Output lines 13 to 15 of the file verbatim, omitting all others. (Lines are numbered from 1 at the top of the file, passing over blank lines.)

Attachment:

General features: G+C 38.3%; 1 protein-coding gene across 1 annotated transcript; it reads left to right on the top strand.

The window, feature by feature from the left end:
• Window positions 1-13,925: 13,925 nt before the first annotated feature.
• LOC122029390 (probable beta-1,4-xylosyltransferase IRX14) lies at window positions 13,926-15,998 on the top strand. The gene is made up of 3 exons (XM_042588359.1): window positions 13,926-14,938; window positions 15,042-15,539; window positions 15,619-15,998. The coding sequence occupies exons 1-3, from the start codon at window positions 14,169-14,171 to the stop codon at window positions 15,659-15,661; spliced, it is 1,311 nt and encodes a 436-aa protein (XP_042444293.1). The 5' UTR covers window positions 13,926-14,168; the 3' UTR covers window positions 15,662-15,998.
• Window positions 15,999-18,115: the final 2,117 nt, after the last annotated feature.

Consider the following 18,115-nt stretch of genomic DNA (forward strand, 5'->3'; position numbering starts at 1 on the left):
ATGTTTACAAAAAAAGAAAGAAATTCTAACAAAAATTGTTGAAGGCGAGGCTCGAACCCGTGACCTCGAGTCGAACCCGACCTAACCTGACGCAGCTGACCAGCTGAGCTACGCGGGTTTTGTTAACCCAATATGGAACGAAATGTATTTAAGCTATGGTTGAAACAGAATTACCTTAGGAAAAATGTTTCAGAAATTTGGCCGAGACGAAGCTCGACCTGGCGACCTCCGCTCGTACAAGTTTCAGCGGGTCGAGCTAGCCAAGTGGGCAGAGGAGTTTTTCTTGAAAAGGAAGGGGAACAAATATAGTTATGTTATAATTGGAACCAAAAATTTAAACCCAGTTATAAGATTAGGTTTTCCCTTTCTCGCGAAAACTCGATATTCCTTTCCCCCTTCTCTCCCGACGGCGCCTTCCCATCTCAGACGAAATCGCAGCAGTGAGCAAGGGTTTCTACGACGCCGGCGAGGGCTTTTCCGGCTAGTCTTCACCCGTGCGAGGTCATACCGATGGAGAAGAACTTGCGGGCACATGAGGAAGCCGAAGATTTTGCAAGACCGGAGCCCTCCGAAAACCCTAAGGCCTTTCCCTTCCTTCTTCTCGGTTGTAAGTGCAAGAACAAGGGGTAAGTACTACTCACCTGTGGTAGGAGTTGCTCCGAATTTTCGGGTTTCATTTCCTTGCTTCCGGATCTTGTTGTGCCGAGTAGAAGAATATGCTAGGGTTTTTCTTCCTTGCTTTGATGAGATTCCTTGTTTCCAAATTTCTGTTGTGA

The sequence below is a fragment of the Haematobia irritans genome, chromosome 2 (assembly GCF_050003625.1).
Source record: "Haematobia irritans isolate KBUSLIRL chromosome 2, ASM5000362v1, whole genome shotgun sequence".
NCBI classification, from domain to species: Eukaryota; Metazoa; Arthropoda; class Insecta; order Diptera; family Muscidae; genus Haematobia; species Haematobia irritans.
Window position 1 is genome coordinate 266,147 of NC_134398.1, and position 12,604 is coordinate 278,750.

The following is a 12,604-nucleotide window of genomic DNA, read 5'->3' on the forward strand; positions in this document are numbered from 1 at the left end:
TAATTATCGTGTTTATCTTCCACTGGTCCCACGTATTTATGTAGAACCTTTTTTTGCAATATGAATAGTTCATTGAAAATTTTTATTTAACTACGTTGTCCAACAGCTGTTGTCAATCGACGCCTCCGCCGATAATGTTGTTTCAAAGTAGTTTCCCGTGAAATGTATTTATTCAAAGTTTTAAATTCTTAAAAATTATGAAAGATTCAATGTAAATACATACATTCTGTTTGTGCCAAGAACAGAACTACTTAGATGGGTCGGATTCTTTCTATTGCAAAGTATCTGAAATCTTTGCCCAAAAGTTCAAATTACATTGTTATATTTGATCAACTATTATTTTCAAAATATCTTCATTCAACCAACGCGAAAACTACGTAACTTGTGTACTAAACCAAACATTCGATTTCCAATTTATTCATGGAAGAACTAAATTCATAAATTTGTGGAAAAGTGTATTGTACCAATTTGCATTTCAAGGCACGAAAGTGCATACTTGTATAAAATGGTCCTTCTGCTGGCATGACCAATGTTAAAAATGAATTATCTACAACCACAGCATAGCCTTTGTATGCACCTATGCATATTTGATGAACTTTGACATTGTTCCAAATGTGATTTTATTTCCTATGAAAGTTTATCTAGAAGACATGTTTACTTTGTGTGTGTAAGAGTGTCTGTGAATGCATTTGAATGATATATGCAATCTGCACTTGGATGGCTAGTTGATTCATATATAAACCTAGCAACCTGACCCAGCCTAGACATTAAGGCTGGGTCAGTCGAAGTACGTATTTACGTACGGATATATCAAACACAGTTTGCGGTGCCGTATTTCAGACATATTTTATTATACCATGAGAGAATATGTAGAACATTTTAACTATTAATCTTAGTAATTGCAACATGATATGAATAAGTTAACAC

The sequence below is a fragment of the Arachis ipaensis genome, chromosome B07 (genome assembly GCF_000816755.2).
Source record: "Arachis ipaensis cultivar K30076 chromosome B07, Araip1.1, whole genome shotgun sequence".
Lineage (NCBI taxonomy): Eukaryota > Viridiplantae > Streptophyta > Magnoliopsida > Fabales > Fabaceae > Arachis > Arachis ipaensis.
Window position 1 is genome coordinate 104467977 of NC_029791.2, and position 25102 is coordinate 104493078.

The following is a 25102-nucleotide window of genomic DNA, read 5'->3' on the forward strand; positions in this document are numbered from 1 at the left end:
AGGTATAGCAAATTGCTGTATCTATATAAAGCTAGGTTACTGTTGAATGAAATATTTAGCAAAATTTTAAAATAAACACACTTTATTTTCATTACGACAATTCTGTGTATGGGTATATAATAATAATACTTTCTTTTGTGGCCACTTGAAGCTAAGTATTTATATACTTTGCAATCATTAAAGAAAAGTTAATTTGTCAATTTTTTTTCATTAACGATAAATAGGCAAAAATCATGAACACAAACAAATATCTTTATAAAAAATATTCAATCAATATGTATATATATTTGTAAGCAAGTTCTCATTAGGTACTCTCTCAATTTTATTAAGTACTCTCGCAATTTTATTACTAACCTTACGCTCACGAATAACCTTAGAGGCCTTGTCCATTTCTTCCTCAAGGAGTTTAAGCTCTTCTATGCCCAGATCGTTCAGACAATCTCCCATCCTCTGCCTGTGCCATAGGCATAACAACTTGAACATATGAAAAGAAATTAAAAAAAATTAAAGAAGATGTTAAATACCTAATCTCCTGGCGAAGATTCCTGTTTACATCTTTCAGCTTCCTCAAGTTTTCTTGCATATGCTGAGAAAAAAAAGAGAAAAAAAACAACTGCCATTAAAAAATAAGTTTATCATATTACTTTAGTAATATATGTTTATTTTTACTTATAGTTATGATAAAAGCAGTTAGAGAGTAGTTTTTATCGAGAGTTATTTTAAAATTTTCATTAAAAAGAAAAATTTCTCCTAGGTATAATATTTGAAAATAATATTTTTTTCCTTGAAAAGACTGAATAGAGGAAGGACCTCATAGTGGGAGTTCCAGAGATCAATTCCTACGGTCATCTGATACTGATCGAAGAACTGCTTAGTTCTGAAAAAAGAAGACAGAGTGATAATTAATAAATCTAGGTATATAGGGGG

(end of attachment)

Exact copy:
TAATTATCGTGTTTATCTTCCACTGGTCCCACGTATTTATGTAGAACCTTTTTTTGCAATATGAATAGTTCATTGAAAATTTTTATTTAACTACGTTGTCCAACAGCTGTTGTCAATCGACGCCTCCGCCGATAATGTTGTTTCAAAGTAGTTTCCCGTGAAATGTATTTATTCAAAGTTTTAAATTCTTAAAAATTATGAAAGATTCAATGTAAATACATACATTCTGTTTGTGCCAAGAACAGAACTACTTAGATGGGTCGGATTCTTTCTATTGCAAAGTATCTGAAATCTTTGCCCAAAAGTTCAAATTACATTGTTATATTTGATCAACTATTATTTTCAAAATATCTTCATTCAACCAACGCGAAAACTACGTAACTTGTGTACTAAACCAAACATTCGATTTCCAATTTATTCATGGAAGAACTAAATTCATAAATTTGTGGAAAAGTGTATTGTACCAATTTGCATTTCAAGGCACGAAAGTGCATACTTGTATAAAATGGTCCTTCTGCTGGCATGACCAATGTTAAAAATGAATTATCTACAACCACAGCATAGCCTTTGTATGCACCTATGCATATTTGATGAACTTTGACATTGTTCCAAATGTGATTTTATTTCCTATGAAAGTTTATCTAGAAGACATGTTTACTTTGTGTGTGTAAGAGTGTCTGTGAATGCATTTGAATGATATATGCAATCTGCACTTGGATGGCTAGTTGATTCATATATAAACCTAGCAACCTGACCCAGCCTAGACATTAAGGCTGGGTCAGTCGAAGTACGTATTTACGTACGGATATATCAAACACAGTTTGCGGTGCCGTATTTCAGACATATTTTATTATACCATGAGAGAATATGTAGAACATTTTAACTATTAATCTTAGTAATTGCAACATGATATGAATAAGTTAACAC

The sequence below is a fragment of the Arachis ipaensis genome, chromosome B07 (genome assembly GCF_000816755.2).
Source record: "Arachis ipaensis cultivar K30076 chromosome B07, Araip1.1, whole genome shotgun sequence".